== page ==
1. LostArtist

    LostArtist Member

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    Must be in want of a wife

    Discussion in 'Plot Development' started by LostArtist, Sep 21, 2020.

    Jane Austen; Pride and Prejudice
    'It is a truth universally acknowledged, that a single man in possession of good fortune must be in want of a wife.'

    What an amazing line, and the first line no less. Instantly, you know you are reading a romance novel, a love story.

    I like that the first lines can grab you straight away, but I don't believe it is a must. I don't want to be beating myself up over making a perfect first line, when I just want to know what story I am reading. first-line, second page, end of chapter one, I don't care. However, a promise must be made at some point near the beginning. Between the author and the reader "By the time this book is over, 'this' would have happened."

    With that, a certain responsibility lays with the opening of the book/novel/short story.
    My question is about romance, love... erotica
    how do you make that promise? What are the ways in which you make it clear to the reader they are reading a love story? What advice would you give to someone writing their first romance? (cough* cough*)

    Also when writing a short story, how would you get your main love interests to have a relationship blossom while avoiding the cliche of 'love at first sight'? especially if your short story takes place in a narrow time scale?
     
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  2. Laurin Kelly

    Laurin Kelly Contributor Contributor

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    There's a couple of things I use to establish romantic interest in my genre Romance works (two novels, a novella and a short story):

    It's not really love at first sight, but I always start with attraction at first site. Physical, sexual attraction from the first time they meet, at least on the POV character's part. I write mostly enemies-to-friends-to-lovers, so because there's usually a lot of animosity at the beginning I use the physical attraction as a wedge.

    As for the more romantic side of things, I work my way towards that by the characters being impressed with each other as they come to know each other better, be it skill, talent, or a specific personality trait. I find that admiration can quickly slide into like, which then can turn into love eventually. I also have a huge competency kink which makes its way into pretty much everything I write.

    I don't really ascribe to the notion that romance has to be front and center on the first page, though there's nothing wrong with preferring that in your own reading and writing. I just personally prefer starting with characters who are 100% not looking for love or a relationship at the beginning of the book, but by working or spending time together realize that the best thing that's ever happened to them has been staring them in the face for quite some time.

    As far as advice, I would suggest deciding if you're writing genre Romance or a story that has a love story in it. If you're writing genre Romance, you must provide your readers with a Happily Ever After or Happy For Now ending. If one of them dies, or if they break up in the end? You are not writing genre Romance. Readers of this genre specifically buy books marketed as Romance expecting that ending, and if they don't get it they will be very unhappy. Just like if you read a mystery novel where you never find out whodunnit at the end - it's not what those readers want, and pissing off the people you want to part with their hard-earned cash by doing a bait and switch is a bad idea.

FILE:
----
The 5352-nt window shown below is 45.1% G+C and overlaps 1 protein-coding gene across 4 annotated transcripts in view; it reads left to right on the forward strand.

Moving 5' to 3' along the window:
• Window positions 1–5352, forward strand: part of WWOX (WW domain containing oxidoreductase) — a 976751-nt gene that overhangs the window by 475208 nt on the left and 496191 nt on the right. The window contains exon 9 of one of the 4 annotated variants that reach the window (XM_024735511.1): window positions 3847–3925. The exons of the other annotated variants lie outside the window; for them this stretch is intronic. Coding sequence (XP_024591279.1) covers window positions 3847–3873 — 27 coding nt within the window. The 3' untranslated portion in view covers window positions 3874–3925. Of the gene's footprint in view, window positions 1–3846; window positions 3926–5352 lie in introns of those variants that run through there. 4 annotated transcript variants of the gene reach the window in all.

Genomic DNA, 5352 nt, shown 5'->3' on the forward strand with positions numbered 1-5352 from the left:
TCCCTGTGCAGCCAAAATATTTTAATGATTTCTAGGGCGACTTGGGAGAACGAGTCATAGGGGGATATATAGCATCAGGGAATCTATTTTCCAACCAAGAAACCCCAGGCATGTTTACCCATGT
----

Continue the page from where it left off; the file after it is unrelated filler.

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  3. jannert

    jannert Retired Mod Supporter Contributor

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    I would always advise, when considering questions about opening sentences, etc, to get the entire story written first. That way you'll know for sure what promises the story has actually kept. Then you can hint at what they will be as you craft your opener—be it the first sentence, paragraph, whatever. I would not waste too much time trying to think of the perfect opening sentence before you actually write the story.

    Mind you, I suppose some people do start with a bang and it works for them, so I'd never say never. But if the perfect opener doesn't hit you right away, just move on! It can be worked on later, during the editing sessions.

    On a slightly different tack, one sure-fire romantic grabber is when one character shows the other a level of understanding that is way deeper than expected. When somebody you hardly know (or don't even like) says exactly the right thing in your defense, or to comfort you. When that person knows exactly what you mean, and is able to explain it better than you can. When somebody covers a mistake you made, diplomatically, but knowingly, and saves you embarrassment. When somebody you've just met makes an observation about your character, preferences or motives that you thought nobody else would ever guess.

    These kinds of connections are incredibly powerful, and they can actually happen very quickly in a relationship. Some relationships ARE very quick to establish themselves. Love is not always a slow buildup. Sometimes it happens like a whack between the eyes. Or out of the blue. Suddenly there's THIS PERSON. It goes deeper than 'attraction' It's 'connection' You've connected with them. You trust them. And you know the connection is real and mutual. It's exciting, but it's also calming. You just know. There may be huge obstacles to making the relationship work in a real-world setting—especially if the person isn't acceptable relationship material (too old, too young, already married, out of your league, forbidden in some way)—but there isn't any doubt in your mind how you feel.

    It's one of the reasons I am lukewarm about romantic triangles, unless one pair is a long-established routine but pleasant relationship, suddenly upended by the 'real' soul mate's appearance. I am not convinced by a person who struggles to make up his or her mind between two potential mates. I'm inclined to believe, if they really don't know how they feel, that probably Mr/Ms Right hasn't actually turned up yet. :)